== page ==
Ten Commandments Project helping BGCA fulfill mission

Posted: Thursday, November 2, 2017 | | Pop Culture

Urban Family Talk’s Joseph Parker is reaching out to a local Boys and Girls Club chapter as part of an after-school program aimed at giving youngsters the building blocks they need to make wise choices.

Pastor Parker tells WCBI News that he quizzes the 10- to 12-year-olds every Monday afternoon at the Northside Boys and Girls Club in Tupelo, MS as part of the Ten Commandments Project.

Students spend about 30 minutes each week learning about wise choices and memorizing and reciting the Ten Commandments. Their physical prize is a blue T-shirt that has the Ten Commandments on the back, but Pastor Parker believes the real prize for the pre-teens is the solid foundation for good decision-making, as it will benefit them both now and in the future.

“Sometimes we think it prepares them for adulthood, but the fact is when young people don’t learn it’s wrong to steal, some young people don’t make it to adulthood, because, sadly, you are killed in the midst of trying to steal or involved in murder,” Parker poses.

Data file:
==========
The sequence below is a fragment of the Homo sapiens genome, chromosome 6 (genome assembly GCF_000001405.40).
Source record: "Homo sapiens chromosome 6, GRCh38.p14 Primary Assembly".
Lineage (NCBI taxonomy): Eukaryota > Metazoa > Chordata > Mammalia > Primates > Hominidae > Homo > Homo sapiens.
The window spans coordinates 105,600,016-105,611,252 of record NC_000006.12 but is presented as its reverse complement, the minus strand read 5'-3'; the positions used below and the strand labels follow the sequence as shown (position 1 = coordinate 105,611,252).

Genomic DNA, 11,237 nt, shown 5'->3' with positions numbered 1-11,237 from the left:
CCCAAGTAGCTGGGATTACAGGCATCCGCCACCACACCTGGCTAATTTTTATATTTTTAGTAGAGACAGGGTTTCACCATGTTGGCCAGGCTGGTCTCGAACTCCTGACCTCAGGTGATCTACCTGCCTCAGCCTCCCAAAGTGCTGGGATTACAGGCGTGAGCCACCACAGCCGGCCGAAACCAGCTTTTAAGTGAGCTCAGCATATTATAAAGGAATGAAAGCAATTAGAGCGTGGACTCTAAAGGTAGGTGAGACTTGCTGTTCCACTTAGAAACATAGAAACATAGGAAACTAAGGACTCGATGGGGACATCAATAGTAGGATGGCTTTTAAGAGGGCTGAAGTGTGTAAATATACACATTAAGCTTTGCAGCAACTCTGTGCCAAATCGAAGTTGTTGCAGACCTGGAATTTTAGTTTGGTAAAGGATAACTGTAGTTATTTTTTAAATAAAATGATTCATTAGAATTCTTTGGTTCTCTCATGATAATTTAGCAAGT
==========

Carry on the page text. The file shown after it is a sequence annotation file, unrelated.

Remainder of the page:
As unit director for the Northside Boys and Girls Clubs, George Parks knows that many of its members are aware of the rise in violence and crime throughout the region. He believes the Ten Commandments Project helps the Club fulfill its mission to train future leaders and champions.

“We are seeing an uprising of things, honestly, that we just don’t want to see in our community. That’s the point and purpose of the Boys and Girls Club -- for us to be a guiding light in our community so the kids will know and understand they do have an outlet,” Parks tells WCBI.

The first student to win a shirt was 11-year-old Tryce Douglas, who says he knows what to do if his friends ask him to do something that would break one of the ten laws:

“I would say, ‘No. That’s the wrong thing to do. You shouldn’t be doing that. It’s a very bad thing,’” Douglas tells the local news station.

As this project nears its end at this location, Pastor Parker encourages churches and other groups to start similar initiatives in their areas.